Babiš and Orbán join efforts to counter immigration

The prime ministers of the Czech Republic and Hungary, Andrej Babiš and Viktor Orbán, have held a series of parallel meetings over the past few days, above all to discuss the EU’s migration policy. On 28 August, Babiš visited the prime ministers of Italy and Malta, while Orbán travelled to Milan to meet Italy’s minister of internal affairs, the leader of the Northern League, Matteo Salvini. Three days later, Babiš and Orbán met in Budapest, and on 5 September the Babiš spoke in Berlin with the German chancellor, Angela Merkel. Babiš and Orbán consistently oppose the relocation of migrants in the EU. They want the European Union to give a clear message that the maritime migration route is closed and they appeal for aid to be offered to migrants in their countries of origin. Babiš sees a connection between the migration crisis and negotiating the new EU financial framework. He has criticised the draft proposed by the European Commission for excessively high expenses on EU administration, security and defence, and Frontex. In his opinion, the EU should allocate the 75 billion euros that can be saved on these expenses on resolving the migration crisis, for example through co-operation with North African countries (a solution similar to the EU-Turkey deal on the migrant crisis) and support for Africa modelled on the Marshall Plan. He insists that part of this amount should be allocated to southern EU member states which, in his opinion, are capable of improving the impermeability of the Schengen border on their own.



  • In the discussion on the migration crisis, Babiš and Orbán are making efforts to promote co-operation between Central European and Mediterranean countries. These countries differ in their attitude towards the idea of relocation but are equally opposed to the French concept of standardising asylum procedures in the EU. The prime ministers of the Czech Republic and Hungary intend to make migration the key topic of the campaign ahead of the election to the European Parliament scheduled for May next year. This is why Orbán strongly dissociates himself from Brussels, Germany, France and Spain claiming that these countries only want “to better manage migrations” and he cited the Visegrad Group – wanting to stop migration – as a model. This rhetoric helps Orbán take up the role of the leader of the European anti-migration camp who is followed by more and more politicians from other EU member states.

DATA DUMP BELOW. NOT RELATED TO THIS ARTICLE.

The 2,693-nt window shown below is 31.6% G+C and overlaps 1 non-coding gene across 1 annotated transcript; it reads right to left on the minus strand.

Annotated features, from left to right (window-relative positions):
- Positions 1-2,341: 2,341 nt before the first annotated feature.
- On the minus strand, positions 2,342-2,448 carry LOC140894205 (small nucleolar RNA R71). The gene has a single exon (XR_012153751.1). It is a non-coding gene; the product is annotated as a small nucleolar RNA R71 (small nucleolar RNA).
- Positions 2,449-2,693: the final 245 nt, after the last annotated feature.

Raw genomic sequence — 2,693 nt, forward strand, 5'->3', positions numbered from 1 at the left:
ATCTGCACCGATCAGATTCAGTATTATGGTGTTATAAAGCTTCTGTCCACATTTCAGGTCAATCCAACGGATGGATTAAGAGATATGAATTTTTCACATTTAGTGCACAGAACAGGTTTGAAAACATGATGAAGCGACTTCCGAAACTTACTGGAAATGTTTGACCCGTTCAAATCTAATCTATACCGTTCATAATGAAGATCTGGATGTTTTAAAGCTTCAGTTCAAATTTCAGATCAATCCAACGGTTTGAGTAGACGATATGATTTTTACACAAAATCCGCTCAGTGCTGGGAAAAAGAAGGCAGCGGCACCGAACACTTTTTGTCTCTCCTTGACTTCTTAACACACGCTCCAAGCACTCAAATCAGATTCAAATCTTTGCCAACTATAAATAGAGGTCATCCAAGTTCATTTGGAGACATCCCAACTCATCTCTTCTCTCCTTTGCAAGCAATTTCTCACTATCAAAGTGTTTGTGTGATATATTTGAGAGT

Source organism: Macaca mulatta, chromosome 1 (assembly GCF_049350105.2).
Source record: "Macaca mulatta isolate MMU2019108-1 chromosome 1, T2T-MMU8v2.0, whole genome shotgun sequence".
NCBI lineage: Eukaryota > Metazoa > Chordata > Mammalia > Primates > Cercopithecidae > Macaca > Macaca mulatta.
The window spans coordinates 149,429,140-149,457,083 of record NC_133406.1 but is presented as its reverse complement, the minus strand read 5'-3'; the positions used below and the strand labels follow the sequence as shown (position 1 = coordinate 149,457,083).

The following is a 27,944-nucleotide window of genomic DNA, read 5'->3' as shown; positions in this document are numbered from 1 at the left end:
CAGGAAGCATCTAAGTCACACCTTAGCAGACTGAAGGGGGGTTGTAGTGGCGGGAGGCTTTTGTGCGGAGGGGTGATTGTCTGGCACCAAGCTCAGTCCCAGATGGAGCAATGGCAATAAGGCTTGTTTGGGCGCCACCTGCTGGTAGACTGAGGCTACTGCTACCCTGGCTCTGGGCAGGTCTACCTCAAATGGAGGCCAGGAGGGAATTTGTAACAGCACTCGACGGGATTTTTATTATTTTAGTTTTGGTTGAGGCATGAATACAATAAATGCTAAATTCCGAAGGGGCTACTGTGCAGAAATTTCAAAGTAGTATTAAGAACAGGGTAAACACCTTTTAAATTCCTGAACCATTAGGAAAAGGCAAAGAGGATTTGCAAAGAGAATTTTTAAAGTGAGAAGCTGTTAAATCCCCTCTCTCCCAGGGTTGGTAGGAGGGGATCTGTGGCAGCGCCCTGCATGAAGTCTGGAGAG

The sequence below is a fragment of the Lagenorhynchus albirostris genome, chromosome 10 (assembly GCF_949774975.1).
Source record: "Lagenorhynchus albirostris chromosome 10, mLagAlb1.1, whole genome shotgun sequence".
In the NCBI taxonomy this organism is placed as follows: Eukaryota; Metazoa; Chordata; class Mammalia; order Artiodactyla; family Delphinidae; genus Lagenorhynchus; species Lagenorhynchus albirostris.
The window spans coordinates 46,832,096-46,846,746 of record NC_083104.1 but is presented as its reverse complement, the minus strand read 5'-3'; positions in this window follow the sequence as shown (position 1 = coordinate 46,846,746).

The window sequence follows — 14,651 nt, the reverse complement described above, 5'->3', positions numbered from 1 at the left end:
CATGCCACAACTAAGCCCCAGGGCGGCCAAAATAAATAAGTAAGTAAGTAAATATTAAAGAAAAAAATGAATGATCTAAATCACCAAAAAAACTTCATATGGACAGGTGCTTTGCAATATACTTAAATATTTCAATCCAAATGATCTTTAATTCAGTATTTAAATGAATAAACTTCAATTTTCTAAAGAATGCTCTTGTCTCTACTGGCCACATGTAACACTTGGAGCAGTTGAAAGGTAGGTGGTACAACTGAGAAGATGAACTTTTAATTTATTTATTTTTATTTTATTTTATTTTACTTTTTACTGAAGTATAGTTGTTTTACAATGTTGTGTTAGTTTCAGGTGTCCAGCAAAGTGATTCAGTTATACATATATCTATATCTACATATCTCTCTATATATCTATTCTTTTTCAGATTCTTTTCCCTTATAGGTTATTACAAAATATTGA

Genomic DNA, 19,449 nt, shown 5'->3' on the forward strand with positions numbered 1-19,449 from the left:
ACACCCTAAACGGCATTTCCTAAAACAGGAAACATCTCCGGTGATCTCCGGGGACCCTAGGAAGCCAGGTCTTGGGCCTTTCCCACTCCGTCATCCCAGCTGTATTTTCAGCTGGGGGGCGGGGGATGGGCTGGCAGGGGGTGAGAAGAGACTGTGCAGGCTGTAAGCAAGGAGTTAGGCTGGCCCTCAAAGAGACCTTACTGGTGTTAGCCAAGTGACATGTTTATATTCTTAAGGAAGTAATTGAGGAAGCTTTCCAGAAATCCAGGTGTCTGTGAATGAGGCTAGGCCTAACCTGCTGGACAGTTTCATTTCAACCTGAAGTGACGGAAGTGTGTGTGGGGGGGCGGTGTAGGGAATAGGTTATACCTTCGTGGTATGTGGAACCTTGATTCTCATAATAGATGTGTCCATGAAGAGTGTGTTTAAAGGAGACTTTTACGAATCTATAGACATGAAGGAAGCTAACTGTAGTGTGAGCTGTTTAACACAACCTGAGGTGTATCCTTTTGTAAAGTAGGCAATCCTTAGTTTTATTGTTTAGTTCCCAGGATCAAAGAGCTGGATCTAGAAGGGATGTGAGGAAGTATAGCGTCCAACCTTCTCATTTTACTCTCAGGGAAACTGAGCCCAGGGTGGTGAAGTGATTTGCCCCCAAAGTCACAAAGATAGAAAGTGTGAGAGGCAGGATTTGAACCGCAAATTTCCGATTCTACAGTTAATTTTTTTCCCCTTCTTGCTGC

• Unlike Orbán, Babiš has been avoiding open confrontation with the French president Emmanuel Macron but, similarly to Orbán, he has employed migration as the main topic of his European policy. Babiš’s unrelenting declarations that he will not accept “a single migrant” into the Czech Republic are intended above all at strengthening his position in the country. According to the most recent survey (conducted in April), 68% of Czechs still view the refugee issue as a risk to state security. For this reason the prime minister is taking care of his image as a politician who protects the Czech Republic from outsiders and successfully defends national interests in the EU. This rhetoric is accompanied by increasing understanding in Prague for Budapest’s policy – over the past few months Babiš has dissociated himself from criticising Hungary and has rejected suggestions that democracy is at risk there. Nevertheless, it is Germany that continues to be the key partner for the Czech Republic in the EU, and Babiš wants to develop close co-operation with it in the areas of the economy and infrastructure. Berlin and Prague differ in their approach towards the relocation of migrants but they would choose similar solutions for combating the causes of illegal migration.
  • Along with the migration issue, Budapest and Prague are both firmly opposed to the proposal of the EU’s Multiannual Financial Framework 2021-2027 presented by the European Commission. In its present version, the Czech Republic and Hungary are among those countries that may lose the greatest amount of money from the Cohesion Fund and the Common Agricultural Policy. However, they differ in accentuating certain issues in the budget negotiation process. Hungary above all wants an ambitious budget where an increase in expenses on border protection will be accompanied by maintaining adequate funds for cohesion and agricultural policy. Babiš, in turn, has suggested that cuts are possible in the budget and insists that member states should be offered the right to use the pool of EU funds allocated to them in a more flexible manner. His repeated criticism of Frontex over the past few days and his proposal to intensify support from the EU budget to southern countries that need to cope with the migration crisis are probably elements of building a coalition around these proposals.